In a litmus test for American moviegoing in the pandemic, Christopher Nolan's Tenet brought in an estimated US$20.2 million (S$27.6 million) through the holiday weekend in US and Canadian theatres.
The result could be greeted as either the rejuvenation of US cinemas – more Americans went to the movies this weekend than they have in nearly six months – or a reflection of drastically lowered standards for Hollywood's top blockbusters given the circumstances.
About 70 per cent of US movie theaters are currently open; those in the country's top markets, Los Angeles and New York, remain closed. Theatres that are operating are limiting audiences to a maximum of 50 per cent capacity to distance moviegoers from one another. Tenet played in 2,810 North American locations, about three-fourths of what most major releases typically launch in.
Warner Bros declined to split up US and Canadian box office receipts. Theatres in Canada, where COVID-19 cases are much lower than in the US, began showing Tenet a week earlier. The film debuted stateside with nightly preview screenings Monday through Wednesday before the official opening on Thursday. Warner Bros. included all of the above in its estimated gross Sunday, along with expected returns for Monday's Labor Day.
Tenet opened stronger in China. It debuted there with US$30 million in ticket sales from Friday to Monday. Internationally, Tenet has exceeded expectations. In two weeks of release, its overseas total is US$126 million, with a global tally thus far of US$146.2 million.
Warner Bros has emphasised that the usual opening-weekend calculus is out the window. Few onlookers felt it was possible to gauge how Tenet would open. The film, which cost US$200 million to make and at least US$100 million to market, will need to get close to US$500 million to break even.
In the film's favour: It currently has the big screen almost entirely to itself. Some multiplexes played Tenet as many as 100 times over the weekend. With little else on the horizon, Warner Bros is counting on a long run for Tenet.
Not in the film's favour: Audiences didn't love Nolan's latest time-bender. Moviegoers gave the thriller, starring John David Washington, Robert Pattinson and Elizabeth Debicki, a "B" CinemaScore, the lowest grade for a Nolan release since 2006's The Prestige. Reviews (75 per cent positive on Rotten Tomatoes) have been good but far from overwhelming.
Warner Bros declined to make executives available to discuss the opening but said in a statement that Tenet had to be judged differently. "We are in unprecedented territory, so any comparisons to the pre-COVID world would be inequitable and baseless," said the studio.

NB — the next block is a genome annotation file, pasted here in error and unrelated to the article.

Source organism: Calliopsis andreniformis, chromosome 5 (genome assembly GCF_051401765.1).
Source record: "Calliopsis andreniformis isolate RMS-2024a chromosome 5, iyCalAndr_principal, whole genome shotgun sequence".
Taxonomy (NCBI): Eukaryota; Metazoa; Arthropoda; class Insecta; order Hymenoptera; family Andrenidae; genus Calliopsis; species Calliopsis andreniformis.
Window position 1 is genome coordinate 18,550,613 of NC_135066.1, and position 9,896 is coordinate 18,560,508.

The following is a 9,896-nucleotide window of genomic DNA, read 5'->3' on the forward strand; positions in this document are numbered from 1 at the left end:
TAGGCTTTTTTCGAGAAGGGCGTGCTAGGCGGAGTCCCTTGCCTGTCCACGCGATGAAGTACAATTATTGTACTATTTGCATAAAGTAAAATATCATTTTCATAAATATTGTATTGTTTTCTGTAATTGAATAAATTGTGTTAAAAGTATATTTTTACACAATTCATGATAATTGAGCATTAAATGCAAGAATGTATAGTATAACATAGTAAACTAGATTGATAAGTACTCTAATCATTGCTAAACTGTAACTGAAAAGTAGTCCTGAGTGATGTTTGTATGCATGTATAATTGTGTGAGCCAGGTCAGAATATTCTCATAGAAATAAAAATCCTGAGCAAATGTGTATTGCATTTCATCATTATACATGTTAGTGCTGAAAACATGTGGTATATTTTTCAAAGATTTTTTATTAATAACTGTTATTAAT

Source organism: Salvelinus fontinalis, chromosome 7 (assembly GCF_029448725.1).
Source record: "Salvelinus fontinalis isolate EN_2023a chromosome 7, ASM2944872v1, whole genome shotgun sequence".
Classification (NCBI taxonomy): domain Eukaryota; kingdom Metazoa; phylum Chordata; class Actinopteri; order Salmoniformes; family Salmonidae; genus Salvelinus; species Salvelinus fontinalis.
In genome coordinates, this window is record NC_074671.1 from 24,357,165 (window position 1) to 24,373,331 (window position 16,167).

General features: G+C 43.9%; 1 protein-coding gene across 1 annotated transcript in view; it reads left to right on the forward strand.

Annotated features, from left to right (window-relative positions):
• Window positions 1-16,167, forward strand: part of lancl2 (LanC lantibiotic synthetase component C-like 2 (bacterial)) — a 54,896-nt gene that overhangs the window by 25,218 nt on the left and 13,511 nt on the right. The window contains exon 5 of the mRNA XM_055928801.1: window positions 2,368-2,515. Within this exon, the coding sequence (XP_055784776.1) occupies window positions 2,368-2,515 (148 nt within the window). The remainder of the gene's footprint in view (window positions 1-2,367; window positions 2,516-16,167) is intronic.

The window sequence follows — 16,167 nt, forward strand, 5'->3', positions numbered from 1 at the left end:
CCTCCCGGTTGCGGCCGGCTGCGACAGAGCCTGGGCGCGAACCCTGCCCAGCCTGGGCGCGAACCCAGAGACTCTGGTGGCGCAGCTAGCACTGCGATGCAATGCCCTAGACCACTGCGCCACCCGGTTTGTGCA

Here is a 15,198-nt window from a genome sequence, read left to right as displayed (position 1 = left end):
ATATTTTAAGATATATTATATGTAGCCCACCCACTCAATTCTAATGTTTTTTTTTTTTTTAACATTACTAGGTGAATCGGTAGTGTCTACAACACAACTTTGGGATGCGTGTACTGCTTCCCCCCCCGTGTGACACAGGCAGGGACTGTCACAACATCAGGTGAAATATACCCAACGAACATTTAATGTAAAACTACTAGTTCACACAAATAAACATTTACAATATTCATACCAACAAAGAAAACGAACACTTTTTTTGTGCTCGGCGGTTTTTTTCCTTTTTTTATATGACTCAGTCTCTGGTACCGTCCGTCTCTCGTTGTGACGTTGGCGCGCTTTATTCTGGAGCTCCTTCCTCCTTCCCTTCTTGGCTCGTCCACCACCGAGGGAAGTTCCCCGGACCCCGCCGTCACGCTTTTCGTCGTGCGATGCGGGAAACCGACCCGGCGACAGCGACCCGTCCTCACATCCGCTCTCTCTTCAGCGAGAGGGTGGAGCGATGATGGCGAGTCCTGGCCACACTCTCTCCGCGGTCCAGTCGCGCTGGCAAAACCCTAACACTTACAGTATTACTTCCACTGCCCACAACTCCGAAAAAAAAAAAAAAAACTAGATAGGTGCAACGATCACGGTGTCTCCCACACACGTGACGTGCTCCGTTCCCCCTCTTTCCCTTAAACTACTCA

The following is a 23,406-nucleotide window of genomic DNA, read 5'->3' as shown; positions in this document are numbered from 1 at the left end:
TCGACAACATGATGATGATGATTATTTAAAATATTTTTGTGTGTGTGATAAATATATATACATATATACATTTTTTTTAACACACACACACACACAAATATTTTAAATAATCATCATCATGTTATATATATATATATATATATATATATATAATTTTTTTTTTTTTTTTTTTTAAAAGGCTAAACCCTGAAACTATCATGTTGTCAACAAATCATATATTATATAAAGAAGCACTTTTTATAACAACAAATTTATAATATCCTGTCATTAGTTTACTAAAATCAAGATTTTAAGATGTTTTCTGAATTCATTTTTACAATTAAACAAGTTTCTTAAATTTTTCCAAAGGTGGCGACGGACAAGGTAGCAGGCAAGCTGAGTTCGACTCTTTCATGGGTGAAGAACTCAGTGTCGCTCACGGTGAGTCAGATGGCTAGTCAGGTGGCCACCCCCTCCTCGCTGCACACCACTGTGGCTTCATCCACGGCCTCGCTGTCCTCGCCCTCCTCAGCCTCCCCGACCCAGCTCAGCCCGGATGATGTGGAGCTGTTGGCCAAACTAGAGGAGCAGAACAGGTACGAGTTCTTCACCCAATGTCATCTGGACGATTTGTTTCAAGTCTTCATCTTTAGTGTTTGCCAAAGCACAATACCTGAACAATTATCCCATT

Analysing the film's performance was virtually impossible, said senior media analyst Paul Dergarabedian for data firm Comscore. He acknowledged North America remains a more challenged marketplace than Europe or Asia, but called it a solid start in what will be lengthy run for Tenet.
"It's going to take a longer time to assess this," said Dergarabedian. "The win is just to have movies open. To me, that says a lot."
Hollywood is watching closely. With the majority of the studios' top productions delayed until next year, the industry is experimenting with how to release its most expensive movies in the COVID-era. The Walt Disney Co this weekend also debuted its US$200 million live-action Mulan remake, but did so as a US$30 purchase for Disney+ subscribers.
Disney on Sunday didn't share digital returns for Mulan – a practice that's been common among streaming companies and previous anticipated VOD releases like Universal's Trolls World Tour and Disney's own Hamilton. But Mulan is also playing in theatres in some overseas territories. It began with US$5.9 million in Thailand, Taiwan, the Middle East, Singapore and Malaysia. Next week, it debuts theatrically in its most important market: China.
The release of Tenet was also hotly debated, given the health risks associated with indoor gatherings. Several prominent film critics said they wouldn't review Tenet over ethical concerns.
Theatre chains, meanwhile, are struggling to remain solvent. Exhibitors have argued that they need new films to survive. Last weekend offered the first significant opportunity for US cinemas to convince moviegoers to come back. Disney's The New Mutants, a long delayed X-Men spinoff, collected about US$7 million in 2,412 locations last weekend. Dipping significantly in its second weekend, its total is now up to US$11.6 million.
Fittingly in an upside-down year, the palindromic Tenet – a thriller in which time is reversed – essentially began the summer movie season on the weekend it typically ends. Labor Day weekend, this year a historical one at the movies, is usually among the sleepiest weekends of the year at cinemas.